One of the interesting discussions to come out of the international confab in Dallas on cybersecurity, which concluded on Wednesday, was whether the term cyberwar hurt the effort to fight cybercrime. According to an Associated Press <a href="http://www.google.com/hostednews/ap/article/ALeqM5iFatTsavzN-4tZkORnptEFLD-6ogD9FGS7D01">report</a>, it does. Here are some comments and thoughts from top cyber experts:
One of the interesting discussions to come out of the international confab in Dallas on cybersecurity, which concluded on Wednesday, was whether the term cyberwar hurt the effort to fight cybercrime. According to an Associated Press report, it does. Here are some comments and thoughts from top cyber experts:
- "Lots of times, there's confusion in these treaty negotiations because of lack of clarity about which problems they're trying to solve," said Scott Charney, vice president of Microsoft Corp.'s Trustworthy Computing Group.
- Bruce Schneier, chief security technology officer at British telecommunications operator BT and an influential security blogger, noted that attacks last summer that knocked out service to government Web sites in the United States and South Korea -- and were suspected but never proven to have originated in North Korea -- were also widely called acts of cyberwar, even though they were essentially harmless.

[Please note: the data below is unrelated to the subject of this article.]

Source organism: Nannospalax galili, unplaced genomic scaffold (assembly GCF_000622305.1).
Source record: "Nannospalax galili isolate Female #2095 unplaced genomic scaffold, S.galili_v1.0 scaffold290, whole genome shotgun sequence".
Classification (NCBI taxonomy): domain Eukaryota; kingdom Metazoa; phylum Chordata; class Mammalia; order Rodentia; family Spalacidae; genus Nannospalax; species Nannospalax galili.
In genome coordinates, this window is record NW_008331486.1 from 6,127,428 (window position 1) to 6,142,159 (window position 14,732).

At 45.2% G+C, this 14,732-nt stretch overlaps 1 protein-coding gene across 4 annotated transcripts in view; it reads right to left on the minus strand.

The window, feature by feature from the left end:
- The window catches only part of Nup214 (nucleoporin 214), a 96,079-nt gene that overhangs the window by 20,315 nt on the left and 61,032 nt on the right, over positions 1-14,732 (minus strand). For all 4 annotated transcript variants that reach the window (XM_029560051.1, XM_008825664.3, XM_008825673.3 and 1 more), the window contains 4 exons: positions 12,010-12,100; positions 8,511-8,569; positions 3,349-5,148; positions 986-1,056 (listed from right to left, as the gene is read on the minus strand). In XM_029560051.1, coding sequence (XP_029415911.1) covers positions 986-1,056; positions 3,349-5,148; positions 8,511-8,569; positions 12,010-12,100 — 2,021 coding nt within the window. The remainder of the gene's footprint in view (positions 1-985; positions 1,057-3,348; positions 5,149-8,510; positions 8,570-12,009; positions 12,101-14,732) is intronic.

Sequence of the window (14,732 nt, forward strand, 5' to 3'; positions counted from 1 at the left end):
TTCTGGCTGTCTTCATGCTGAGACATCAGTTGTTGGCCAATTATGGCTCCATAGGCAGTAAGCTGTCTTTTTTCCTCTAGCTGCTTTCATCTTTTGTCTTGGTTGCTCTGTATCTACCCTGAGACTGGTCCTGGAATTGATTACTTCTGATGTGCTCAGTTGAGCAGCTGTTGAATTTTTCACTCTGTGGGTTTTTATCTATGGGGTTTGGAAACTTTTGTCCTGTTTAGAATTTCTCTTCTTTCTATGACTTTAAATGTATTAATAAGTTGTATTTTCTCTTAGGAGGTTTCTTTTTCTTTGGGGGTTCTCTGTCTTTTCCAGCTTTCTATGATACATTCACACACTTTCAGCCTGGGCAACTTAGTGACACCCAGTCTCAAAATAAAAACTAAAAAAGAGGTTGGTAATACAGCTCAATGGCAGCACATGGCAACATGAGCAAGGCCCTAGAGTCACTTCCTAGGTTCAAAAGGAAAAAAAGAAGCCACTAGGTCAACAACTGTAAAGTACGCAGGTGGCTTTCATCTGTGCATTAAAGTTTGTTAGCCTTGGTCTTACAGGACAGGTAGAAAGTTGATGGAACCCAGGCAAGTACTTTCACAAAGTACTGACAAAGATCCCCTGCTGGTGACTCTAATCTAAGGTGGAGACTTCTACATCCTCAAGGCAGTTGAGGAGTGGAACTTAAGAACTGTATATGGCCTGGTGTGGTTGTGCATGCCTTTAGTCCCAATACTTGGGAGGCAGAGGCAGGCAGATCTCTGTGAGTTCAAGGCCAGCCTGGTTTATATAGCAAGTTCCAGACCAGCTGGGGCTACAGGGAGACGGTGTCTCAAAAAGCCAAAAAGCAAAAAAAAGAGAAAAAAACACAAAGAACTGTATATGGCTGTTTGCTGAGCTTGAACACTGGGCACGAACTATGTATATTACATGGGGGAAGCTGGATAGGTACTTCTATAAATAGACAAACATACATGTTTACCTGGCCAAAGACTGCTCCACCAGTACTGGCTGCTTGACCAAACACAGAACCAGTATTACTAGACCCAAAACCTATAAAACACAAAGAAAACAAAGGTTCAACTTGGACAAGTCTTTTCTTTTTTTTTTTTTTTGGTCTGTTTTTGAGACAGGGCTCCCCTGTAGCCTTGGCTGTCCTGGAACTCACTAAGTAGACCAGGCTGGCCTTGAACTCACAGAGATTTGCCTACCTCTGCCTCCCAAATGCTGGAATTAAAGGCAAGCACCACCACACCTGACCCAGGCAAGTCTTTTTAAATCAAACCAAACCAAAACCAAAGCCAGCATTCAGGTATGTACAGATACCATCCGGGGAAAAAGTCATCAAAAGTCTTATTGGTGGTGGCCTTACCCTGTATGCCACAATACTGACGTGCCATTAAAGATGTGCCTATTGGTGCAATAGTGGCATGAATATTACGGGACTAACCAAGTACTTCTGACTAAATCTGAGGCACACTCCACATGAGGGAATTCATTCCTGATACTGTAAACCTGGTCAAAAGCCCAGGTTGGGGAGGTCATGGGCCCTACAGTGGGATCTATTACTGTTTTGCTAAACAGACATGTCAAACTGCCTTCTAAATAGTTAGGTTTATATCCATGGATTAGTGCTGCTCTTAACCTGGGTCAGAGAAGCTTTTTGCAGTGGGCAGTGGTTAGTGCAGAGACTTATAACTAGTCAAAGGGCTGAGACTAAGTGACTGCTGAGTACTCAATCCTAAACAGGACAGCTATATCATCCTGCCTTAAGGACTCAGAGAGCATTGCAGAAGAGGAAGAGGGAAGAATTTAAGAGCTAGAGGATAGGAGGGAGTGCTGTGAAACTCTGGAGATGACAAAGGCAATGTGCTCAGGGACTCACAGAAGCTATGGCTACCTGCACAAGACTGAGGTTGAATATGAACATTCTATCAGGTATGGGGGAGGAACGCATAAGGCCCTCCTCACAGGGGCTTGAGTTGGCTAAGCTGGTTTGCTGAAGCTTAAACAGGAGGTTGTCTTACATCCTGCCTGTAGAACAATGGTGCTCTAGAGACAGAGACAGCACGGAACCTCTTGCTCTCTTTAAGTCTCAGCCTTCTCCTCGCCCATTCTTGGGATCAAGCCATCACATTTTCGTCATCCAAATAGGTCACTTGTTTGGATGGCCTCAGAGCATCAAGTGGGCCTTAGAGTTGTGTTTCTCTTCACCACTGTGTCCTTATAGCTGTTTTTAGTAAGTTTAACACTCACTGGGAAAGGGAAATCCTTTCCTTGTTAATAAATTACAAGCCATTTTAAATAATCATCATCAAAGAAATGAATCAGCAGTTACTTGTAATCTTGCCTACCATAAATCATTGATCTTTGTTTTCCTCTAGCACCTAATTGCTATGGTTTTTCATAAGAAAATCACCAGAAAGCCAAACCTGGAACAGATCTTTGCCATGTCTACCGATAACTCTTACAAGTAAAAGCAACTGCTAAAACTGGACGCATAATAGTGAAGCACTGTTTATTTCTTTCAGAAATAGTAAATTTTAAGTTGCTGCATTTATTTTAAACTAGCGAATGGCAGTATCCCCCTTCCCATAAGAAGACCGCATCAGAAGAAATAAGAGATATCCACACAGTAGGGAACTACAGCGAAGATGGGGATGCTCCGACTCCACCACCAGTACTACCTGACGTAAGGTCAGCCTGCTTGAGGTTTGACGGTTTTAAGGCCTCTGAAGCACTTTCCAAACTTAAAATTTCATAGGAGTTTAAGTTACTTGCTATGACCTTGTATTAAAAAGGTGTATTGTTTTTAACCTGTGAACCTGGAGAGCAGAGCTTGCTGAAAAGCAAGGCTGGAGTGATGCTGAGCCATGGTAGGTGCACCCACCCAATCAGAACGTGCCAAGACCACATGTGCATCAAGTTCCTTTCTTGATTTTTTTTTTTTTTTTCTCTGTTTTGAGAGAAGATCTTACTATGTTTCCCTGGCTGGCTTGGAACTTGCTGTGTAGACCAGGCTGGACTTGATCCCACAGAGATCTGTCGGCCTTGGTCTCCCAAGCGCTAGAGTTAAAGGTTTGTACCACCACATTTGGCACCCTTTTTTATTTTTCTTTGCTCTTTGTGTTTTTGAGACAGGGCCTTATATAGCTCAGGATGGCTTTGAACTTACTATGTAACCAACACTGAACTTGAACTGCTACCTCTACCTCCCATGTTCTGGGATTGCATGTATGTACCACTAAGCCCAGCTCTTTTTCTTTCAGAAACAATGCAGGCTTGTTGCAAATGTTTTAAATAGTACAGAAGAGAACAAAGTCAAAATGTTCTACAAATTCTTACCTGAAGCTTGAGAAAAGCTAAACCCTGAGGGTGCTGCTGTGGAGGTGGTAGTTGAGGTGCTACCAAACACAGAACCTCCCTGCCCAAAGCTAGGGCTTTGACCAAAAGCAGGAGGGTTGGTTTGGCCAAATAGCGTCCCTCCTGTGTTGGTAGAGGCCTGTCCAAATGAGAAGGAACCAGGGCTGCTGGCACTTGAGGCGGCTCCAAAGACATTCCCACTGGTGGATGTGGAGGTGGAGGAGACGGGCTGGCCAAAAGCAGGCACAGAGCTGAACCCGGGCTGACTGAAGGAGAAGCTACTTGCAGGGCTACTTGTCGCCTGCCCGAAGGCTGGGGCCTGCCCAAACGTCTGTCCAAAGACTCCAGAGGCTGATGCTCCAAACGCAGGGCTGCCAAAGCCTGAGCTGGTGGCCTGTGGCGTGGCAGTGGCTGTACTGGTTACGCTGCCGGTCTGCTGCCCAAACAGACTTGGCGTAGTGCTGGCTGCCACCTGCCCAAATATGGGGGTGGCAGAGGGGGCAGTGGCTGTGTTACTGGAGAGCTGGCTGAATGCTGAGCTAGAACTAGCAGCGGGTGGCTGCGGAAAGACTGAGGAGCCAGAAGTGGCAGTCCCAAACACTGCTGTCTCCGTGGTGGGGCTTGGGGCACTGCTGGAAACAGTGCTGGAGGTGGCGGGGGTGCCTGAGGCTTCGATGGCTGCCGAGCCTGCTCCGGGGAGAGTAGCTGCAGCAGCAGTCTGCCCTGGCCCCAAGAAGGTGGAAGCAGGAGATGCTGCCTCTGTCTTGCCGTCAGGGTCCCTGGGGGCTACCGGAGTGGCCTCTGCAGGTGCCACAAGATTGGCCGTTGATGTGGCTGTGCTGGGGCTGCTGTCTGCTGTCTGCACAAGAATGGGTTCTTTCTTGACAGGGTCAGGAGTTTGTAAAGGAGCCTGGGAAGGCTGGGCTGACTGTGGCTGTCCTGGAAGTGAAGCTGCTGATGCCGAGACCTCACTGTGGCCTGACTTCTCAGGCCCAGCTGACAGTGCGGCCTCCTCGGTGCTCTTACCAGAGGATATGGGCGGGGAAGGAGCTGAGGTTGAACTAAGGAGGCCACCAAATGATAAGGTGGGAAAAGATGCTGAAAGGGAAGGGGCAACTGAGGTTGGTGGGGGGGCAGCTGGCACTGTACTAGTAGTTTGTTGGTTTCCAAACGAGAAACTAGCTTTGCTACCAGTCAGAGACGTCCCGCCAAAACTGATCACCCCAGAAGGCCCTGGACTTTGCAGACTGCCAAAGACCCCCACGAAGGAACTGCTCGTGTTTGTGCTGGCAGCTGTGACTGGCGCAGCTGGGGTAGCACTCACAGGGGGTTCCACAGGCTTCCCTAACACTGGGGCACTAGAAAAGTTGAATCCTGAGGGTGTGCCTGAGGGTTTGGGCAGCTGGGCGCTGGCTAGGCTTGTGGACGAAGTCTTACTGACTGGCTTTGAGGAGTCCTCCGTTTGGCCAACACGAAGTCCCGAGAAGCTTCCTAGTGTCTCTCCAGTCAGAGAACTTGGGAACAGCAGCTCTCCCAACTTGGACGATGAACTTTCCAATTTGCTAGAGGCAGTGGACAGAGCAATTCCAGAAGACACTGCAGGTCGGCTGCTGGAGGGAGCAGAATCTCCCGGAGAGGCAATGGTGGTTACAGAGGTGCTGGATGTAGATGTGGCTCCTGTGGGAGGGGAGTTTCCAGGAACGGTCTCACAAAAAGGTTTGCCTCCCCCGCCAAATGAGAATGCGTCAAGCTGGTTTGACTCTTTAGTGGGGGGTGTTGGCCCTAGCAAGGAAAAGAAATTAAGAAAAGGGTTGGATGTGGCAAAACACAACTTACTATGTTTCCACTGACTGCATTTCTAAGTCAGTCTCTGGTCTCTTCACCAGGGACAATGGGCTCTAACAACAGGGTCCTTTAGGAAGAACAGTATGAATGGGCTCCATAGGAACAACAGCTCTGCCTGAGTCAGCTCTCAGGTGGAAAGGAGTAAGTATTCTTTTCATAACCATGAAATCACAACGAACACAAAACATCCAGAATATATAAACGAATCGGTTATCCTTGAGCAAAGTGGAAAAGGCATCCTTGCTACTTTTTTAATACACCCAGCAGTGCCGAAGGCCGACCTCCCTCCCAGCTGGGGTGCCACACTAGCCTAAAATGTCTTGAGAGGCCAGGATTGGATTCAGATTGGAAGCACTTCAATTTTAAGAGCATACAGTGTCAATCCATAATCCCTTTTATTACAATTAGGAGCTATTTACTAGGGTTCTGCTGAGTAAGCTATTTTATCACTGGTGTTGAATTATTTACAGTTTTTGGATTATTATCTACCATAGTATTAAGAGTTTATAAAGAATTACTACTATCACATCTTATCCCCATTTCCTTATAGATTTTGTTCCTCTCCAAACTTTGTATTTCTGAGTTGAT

- The White House's cybersecurity coordinator, Howard Schmidt, has called "cyberwar" an inaccurate metaphor, given that many computer attacks are criminal acts aimed at stealing money.
- "As soon as you say `war,' people think, `That's a government problem,'" said James Isaak, president of the IEEE Computer Society. "And if that's not the nature of the problem we're dealing with, that's a disservice."
AP reports that Charney told the conference attendees that cyber threats should be divided into four categories to create responses that can foster partnerships: conventional computer crimes, military espionage, economic espionage and cyberwarfare.
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